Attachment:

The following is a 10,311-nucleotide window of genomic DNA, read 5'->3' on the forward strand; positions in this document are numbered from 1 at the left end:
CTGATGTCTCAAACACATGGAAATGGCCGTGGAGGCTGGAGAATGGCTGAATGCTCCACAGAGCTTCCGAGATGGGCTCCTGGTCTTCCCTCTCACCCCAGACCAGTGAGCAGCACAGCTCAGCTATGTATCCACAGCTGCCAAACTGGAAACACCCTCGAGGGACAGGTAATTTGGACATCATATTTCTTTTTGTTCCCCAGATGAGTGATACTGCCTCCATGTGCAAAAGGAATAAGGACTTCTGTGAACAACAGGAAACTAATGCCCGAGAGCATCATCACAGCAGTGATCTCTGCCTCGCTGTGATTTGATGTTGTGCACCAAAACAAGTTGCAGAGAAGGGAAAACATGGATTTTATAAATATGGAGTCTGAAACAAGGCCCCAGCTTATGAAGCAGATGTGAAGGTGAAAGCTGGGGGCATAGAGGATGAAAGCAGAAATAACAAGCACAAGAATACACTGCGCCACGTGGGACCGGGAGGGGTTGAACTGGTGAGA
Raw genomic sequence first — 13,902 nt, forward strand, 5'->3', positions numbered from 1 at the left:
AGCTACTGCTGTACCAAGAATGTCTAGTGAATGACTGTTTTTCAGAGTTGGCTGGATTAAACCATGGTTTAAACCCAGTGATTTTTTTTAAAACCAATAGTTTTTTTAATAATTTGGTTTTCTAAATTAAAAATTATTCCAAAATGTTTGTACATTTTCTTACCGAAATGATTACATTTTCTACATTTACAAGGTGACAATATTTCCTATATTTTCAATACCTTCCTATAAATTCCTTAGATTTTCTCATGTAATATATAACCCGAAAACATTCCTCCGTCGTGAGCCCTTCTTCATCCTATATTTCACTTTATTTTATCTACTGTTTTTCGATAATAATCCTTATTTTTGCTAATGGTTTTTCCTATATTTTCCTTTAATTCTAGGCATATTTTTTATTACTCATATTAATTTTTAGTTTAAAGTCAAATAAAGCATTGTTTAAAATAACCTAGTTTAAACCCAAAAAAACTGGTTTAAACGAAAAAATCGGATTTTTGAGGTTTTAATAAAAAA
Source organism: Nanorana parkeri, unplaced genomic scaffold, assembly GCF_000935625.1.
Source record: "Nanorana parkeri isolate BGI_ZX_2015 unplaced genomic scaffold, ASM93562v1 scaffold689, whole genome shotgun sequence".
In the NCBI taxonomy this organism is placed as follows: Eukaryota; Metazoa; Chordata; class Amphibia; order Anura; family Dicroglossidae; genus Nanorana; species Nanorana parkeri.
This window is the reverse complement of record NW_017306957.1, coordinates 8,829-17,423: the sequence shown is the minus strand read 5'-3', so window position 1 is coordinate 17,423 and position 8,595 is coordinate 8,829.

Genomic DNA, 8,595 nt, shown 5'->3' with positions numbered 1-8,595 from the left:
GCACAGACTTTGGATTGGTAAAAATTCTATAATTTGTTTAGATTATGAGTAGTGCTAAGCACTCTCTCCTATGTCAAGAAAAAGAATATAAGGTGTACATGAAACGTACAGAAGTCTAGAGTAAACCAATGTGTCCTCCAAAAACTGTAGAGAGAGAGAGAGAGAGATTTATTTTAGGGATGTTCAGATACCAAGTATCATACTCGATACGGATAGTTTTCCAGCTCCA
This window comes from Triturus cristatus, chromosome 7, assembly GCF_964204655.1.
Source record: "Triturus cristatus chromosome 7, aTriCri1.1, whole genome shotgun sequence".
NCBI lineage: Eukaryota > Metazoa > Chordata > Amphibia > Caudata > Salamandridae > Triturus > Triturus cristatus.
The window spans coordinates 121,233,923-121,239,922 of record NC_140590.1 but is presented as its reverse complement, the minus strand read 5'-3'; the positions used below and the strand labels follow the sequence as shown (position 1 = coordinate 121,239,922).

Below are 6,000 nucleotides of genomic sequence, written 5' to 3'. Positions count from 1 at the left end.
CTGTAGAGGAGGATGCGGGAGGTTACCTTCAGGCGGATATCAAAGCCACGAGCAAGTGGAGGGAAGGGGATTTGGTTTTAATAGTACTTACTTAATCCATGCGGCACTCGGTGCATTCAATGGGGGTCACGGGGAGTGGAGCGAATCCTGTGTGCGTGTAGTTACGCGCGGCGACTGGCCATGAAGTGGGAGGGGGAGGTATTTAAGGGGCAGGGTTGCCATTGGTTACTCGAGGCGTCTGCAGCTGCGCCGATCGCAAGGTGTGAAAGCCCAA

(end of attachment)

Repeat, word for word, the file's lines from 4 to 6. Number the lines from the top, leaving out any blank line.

AGCTACTGCTGTACCAAGAATGTCTAGTGAATGACTGTTTTTCAGAGTTGGCTGGATTAAACCATGGTTTAAACCCAGTGATTTTTTTTAAAACCAATAGTTTTTTTAATAATTTGGTTTTCTAAATTAAAAATTATTCCAAAATGTTTGTACATTTTCTTACCGAAATGATTACATTTTCTACATTTACAAGGTGACAATATTTCCTATATTTTCAATACCTTCCTATAAATTCCTTAGATTTTCTCATGTAATATATAACCCGAAAACATTCCTCCGTCGTGAGCCCTTCTTCATCCTATATTTCACTTTATTTTATCTACTGTTTTTCGATAATAATCCTTATTTTTGCTAATGGTTTTTCCTATATTTTCCTTTAATTCTAGGCATATTTTTTATTACTCATATTAATTTTTAGTTTAAAGTCAAATAAAGCATTGTTTAAAATAACCTAGTTTAAACCCAAAAAAACTGGTTTAAACGAAAAAATCGGATTTTTGAGGTTTTAATAAAAAA
Source organism: Nanorana parkeri, unplaced genomic scaffold, assembly GCF_000935625.1.
Source record: "Nanorana parkeri isolate BGI_ZX_2015 unplaced genomic scaffold, ASM93562v1 scaffold689, whole genome shotgun sequence".